X has been kicked off an Australian regulatory code after the social media group removed any way for users to report politics-related misinformation on its platform.
The social media company, formerly known as Twitter, has been removed as a signatory of the Australian Code of Practice on Disinformation and Misinformation (ACPDM) by tech lobby group DIGI following a decision by an independent complaints subcommittee.
The subcommittee found that X had committed a “serious breach” of the code by providing no avenue to report misinformation and disinformation in relation to politics throughout the recent referendum on the Voice to Parliament.
The ACPDM was developed in late 2019 following the Australian Competition and Consumer Commission’s Digital Platforms inquiry.
It is a voluntary code outlining how tech firms will combat disinformation and misinformation on their platforms, with signatories agreeing to provide annual transparency reports, publish and implement policies and provide users with a way to report content.
The code is run by tech lobby group DIGI, with signatories including Adobe, Apple, Meta, Google, Microsoft and TikTok.
X had previously launched a tool allowing users to report misinformation in relation to elections in Australia in 2021, but this was removed in September this year.
Reset Australia brought a complaint about the removal of this function in October, and this was escalated to the code’s independent complaints subcommittee.
The subcommittee determined that X had committed a “serious breach of the code” and “refused to cooperate” with DIGI on the matter.
“In the subcommittee’s opinion, no correction made now could remedy the breach in relation to this complaint, the ACPDM code, and the wider community,” the subcommittee said.
A meeting was held between the subcommittee, DIGI and Reset Australia earlier this month. X was given notice to attend and said it would have representatives there, but they withdrew giving less than two hours’ notice, citing ill health.
The company provided no written submission, and never lodged a defence.
The subcommittee also sent questions to the tech giant but received no response or explanation.
“Repeated attempts to engage with X by DIGI and Reset Australia have failed to elicit any response to the complaint,” the ruling said.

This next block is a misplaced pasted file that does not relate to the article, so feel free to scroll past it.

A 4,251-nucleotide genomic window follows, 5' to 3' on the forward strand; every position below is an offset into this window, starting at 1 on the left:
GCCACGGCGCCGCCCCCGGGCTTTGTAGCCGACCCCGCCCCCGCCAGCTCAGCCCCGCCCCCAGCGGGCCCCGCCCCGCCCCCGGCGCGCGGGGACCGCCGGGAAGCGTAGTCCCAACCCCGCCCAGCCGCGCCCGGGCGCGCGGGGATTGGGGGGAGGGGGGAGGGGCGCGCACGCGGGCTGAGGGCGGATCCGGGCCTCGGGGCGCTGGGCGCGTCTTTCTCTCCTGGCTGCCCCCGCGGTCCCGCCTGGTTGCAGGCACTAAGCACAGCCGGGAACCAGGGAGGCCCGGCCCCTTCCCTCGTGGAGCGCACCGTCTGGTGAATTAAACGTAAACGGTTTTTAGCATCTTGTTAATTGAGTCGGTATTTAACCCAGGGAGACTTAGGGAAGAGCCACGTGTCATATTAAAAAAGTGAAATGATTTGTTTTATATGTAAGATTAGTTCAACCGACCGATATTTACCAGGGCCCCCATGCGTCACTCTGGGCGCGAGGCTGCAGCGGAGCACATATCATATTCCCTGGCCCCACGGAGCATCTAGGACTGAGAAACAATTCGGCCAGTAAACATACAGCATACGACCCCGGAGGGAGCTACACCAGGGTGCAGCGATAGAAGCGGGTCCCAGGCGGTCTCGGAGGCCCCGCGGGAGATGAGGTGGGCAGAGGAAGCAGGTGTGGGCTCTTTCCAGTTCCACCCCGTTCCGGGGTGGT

“The subcommittee has had no contact with X in relation to this matter.”
The subcommittee said this refusal by X to engage in the process at all was “disappointing and irresponsible”.
X has now been removed as a signatory of the voluntary misinformation code.
“X has demonstrated contempt for Australia’s systems of tech governance and indeed a total disinterest in electoral integrity,” Reset Australia said in a statement.
“Removal of signatory status is a last-resort measure and not something to be celebrated – it represents a breakdown in engagement,” Reset Australia executive director Alice Dawkins said.
“We urgently need legislation in Australia that empowers timely and impactful regulatory action when tech companies fail on their promises.”
Greens Senator David Shoebridge said far stronger enforcement powers are needed against the tech giants.
“This whack with a wet lettuce leaf shows the need for beefed up digital regulation with swift and commercially serious penalties for breaches,” Shoebridge posted on X.
Under the reign of new CEO Elon Musk, X appears to have disengaged entirely with Australia’s regulatory process.
X was recently fined $600,000 for failing to answers questions from the eSafety Commissioner on the prevention of child abuse materials on its platform. The company has failed to pay the fine in the allotted time.
And in June the eSafety Commissioner issued a legal notice to X seeking a response on its actions to prevent hate speech on the platform. This came following reports that in the last year the Commissioner received more complaints about online hate on X than any other platform, and that there had been an increase in the number of “serious online abuse” reports since Musk’s takeover in October last year.
X has also been criticised for failing to address the huge amount of misinformation on its platform surrounding the Israel-Hamas war.
The government has released draft legislation which would give ACMA the power to force social media companies to adhere to industry codes of conduct, such as the ACPDM. Plans to introduce the bill to Parliament this year have now been delayed.